On July 5, 1962, Algeria celebrated its independence, voted on July 1 by a referendum as part of the Evian Accords which were signed on March 18 and recognized by France on July 3, 1962.
That same day, in Oran, the second largest Algerian city, a large-scale massacre was committed using racial profiling against non-Muslim, Christian and Jewish people who hoped to be able to stay and live in harmony alongside Muslims in the new Algeria. Muslims denounced as “traitors” were also massacred.
For the entire day starting at 11:15 a.m. simultaneously in every neighborhood thousands of civilian women, children, and men of all ages, were rounded up and taken, on foot or in trucks, to police stations and immense detention centers including the Abattoirs. That is at least what happened to those who were not immediately given up to the mob and lynched or torn to bits. This happened despite the presence of 18,000 French soldiers confined to barracks in the heart of the city by order of their commanders. The killing continued for several days in all of the detention centers.
The facts are well known to all citizens of Oran present that day. Even if officials silenced these massacres in Algeria, indelible marks remain in the memory of common Algerian Muslim citizens, passive witnesses or actors, but among whom some used various measures to save those whose only apparent wrongdoing was being of Jewish or Christian descent.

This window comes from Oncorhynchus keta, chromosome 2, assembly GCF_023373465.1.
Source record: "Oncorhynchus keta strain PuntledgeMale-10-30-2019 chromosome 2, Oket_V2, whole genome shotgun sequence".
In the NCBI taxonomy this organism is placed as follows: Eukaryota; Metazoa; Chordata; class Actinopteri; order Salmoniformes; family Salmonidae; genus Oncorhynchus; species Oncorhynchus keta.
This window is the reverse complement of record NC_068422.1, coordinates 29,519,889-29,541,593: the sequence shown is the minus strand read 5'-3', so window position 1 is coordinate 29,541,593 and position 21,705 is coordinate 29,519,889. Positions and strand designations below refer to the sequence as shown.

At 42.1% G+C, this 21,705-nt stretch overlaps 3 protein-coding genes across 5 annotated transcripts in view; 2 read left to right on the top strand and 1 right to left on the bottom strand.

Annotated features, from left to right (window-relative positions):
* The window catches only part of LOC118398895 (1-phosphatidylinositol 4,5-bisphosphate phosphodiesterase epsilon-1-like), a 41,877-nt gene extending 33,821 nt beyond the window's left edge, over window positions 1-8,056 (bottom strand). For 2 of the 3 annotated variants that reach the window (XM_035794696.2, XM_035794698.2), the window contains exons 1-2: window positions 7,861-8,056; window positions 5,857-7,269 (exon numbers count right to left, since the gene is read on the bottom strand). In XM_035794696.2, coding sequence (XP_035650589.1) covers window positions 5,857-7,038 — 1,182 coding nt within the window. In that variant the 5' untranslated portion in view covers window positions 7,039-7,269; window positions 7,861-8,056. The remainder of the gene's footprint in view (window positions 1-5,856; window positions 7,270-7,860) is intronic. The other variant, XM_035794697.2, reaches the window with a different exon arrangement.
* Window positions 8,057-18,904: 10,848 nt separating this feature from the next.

How many were killed and are “missing” forever? More than 700 according to historical research, notably the most recent work by Jean-Jacques Jordi (Un silence d’État, Les disparus civils européens de la guerre d’Algérie [State Silence, the Algerian War’s Civilian Europeans who disappeared], Soteca, 2011), who was able to access certain French archives. Until all French and Algerian archives are opened, we can only suppose that thousands of innocent people succumbed to that sad fate.
But whatever the number, the extent of the massacre, the fact that it took place simultaneously in all of Oran’s neighborhoods, and the immense logistical deployment, lead one to believe that it was scheduled, organized and coordinated at a very high level, even if the participation in the stampede of a hysterical mob made the “spontaneity” of these events believable.
On July 5, 1962, in Oran, during the celebration of that first Algerian Independence Day, a true crime against humanity was committed. A silenced crime, as was for so long the one in Katyn, although in that case, the materiality of the massacre of Polish officers was never contested. It was only attributed to the Nazis when it was the work of the Soviet army.
A silenced crime like so many others! But 51 years later, is it not time that the whole truth finally be known about this massacre? 51 years later, is it not time for the Algerian and French archives to finally be opened to all historians and that an international inquiry worthy of its name be undertaken so that the exact extent can be determined?
This is our demand.
But meanwhile we want the world to know that on July 5, 1962 in Algeria, two days after the official declaration of independence, a civilian massacre indeed took place in Oran.
This is why, we the undersigned, on this July 5, 2013, address our message to all international humanitarian organizations as well as to all citizens of the world.
AUGUST 30, 2013, INTERNATIONAL DAY FOR THOSE WHO DISAPPEARED.